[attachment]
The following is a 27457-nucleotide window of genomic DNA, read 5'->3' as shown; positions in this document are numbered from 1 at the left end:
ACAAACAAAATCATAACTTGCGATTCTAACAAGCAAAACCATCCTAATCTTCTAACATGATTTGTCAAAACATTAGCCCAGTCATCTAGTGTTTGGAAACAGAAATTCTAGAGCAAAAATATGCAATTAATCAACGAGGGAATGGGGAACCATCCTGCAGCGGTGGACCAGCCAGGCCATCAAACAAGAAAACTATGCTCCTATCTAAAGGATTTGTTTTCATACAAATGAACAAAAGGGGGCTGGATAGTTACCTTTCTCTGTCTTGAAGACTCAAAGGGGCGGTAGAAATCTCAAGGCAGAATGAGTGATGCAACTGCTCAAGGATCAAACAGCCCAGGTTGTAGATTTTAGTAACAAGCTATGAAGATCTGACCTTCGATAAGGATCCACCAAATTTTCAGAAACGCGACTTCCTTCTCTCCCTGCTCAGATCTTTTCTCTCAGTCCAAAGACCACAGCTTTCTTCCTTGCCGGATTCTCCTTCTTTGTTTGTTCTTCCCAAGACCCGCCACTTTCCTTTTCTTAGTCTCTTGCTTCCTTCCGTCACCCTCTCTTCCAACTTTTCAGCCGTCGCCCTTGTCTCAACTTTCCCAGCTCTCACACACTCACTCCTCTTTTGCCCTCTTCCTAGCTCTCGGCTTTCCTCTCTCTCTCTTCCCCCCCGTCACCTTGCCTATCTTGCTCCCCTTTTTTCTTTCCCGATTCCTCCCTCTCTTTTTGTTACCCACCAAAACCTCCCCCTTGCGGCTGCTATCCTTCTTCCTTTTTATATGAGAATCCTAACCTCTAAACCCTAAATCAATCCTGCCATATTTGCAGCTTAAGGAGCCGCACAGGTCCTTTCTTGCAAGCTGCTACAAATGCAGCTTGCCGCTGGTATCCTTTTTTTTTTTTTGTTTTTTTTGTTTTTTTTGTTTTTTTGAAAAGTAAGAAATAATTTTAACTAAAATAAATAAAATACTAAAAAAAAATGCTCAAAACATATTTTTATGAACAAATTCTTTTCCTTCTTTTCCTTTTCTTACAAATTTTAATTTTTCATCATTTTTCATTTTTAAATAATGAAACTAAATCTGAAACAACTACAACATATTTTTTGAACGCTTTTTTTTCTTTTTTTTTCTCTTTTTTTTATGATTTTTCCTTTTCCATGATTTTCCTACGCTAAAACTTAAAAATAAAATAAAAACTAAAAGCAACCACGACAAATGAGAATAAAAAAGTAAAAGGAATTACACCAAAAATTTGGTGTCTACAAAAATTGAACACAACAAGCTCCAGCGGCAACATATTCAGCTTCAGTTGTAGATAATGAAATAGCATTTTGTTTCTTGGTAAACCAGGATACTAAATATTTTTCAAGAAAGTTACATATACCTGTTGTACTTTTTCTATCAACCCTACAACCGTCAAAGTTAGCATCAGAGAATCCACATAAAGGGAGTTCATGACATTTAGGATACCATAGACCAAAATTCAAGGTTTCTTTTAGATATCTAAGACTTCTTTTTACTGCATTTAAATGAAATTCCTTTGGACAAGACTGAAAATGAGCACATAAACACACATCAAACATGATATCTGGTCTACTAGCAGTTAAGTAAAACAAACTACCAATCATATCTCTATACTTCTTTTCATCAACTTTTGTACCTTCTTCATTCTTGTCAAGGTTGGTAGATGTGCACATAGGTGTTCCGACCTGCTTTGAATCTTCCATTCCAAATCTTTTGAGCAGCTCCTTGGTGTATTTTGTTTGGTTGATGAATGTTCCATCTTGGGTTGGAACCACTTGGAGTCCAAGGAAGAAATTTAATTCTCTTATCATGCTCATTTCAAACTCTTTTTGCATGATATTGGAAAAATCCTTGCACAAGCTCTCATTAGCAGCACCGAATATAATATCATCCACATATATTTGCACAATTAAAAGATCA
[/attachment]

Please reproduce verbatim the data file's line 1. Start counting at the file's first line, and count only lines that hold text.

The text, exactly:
The following is a 27457-nucleotide window of genomic DNA, read 5'->3' as shown; positions in this document are numbered from 1 at the left end: